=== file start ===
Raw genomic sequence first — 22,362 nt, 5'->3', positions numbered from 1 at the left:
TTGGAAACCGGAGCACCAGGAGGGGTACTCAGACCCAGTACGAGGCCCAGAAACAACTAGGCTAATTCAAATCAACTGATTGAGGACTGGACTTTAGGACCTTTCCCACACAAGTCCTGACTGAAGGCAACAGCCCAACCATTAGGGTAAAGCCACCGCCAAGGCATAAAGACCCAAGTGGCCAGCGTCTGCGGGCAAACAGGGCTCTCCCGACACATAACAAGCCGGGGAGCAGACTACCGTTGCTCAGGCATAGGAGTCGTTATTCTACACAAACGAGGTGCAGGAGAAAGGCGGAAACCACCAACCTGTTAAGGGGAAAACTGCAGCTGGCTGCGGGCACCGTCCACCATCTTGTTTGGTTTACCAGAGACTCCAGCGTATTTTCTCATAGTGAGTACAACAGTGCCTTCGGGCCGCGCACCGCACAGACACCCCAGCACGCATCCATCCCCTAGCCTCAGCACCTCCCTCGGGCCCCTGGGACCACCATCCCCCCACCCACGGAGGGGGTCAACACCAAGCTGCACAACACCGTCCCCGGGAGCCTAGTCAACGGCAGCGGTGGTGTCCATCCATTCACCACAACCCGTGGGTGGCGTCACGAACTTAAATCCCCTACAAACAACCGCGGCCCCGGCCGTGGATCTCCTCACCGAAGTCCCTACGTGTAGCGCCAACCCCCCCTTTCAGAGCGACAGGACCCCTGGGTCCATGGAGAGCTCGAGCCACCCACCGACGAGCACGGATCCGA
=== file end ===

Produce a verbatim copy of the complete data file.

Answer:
Raw genomic sequence first — 22,362 nt, 5'->3', positions numbered from 1 at the left:
TTGGAAACCGGAGCACCAGGAGGGGTACTCAGACCCAGTACGAGGCCCAGAAACAACTAGGCTAATTCAAATCAACTGATTGAGGACTGGACTTTAGGACCTTTCCCACACAAGTCCTGACTGAAGGCAACAGCCCAACCATTAGGGTAAAGCCACCGCCAAGGCATAAAGACCCAAGTGGCCAGCGTCTGCGGGCAAACAGGGCTCTCCCGACACATAACAAGCCGGGGAGCAGACTACCGTTGCTCAGGCATAGGAGTCGTTATTCTACACAAACGAGGTGCAGGAGAAAGGCGGAAACCACCAACCTGTTAAGGGGAAAACTGCAGCTGGCTGCGGGCACCGTCCACCATCTTGTTTGGTTTACCAGAGACTCCAGCGTATTTTCTCATAGTGAGTACAACAGTGCCTTCGGGCCGCGCACCGCACAGACACCCCAGCACGCATCCATCCCCTAGCCTCAGCACCTCCCTCGGGCCCCTGGGACCACCATCCCCCCACCCACGGAGGGGGTCAACACCAAGCTGCACAACACCGTCCCCGGGAGCCTAGTCAACGGCAGCGGTGGTGTCCATCCATTCACCACAACCCGTGGGTGGCGTCACGAACTTAAATCCCCTACAAACAACCGCGGCCCCGGCCGTGGATCTCCTCACCGAAGTCCCTACGTGTAGCGCCAACCCCCCCTTTCAGAGCGACAGGACCCCTGGGTCCATGGAGAGCTCGAGCCACCCACCGACGAGCACGGATCCGA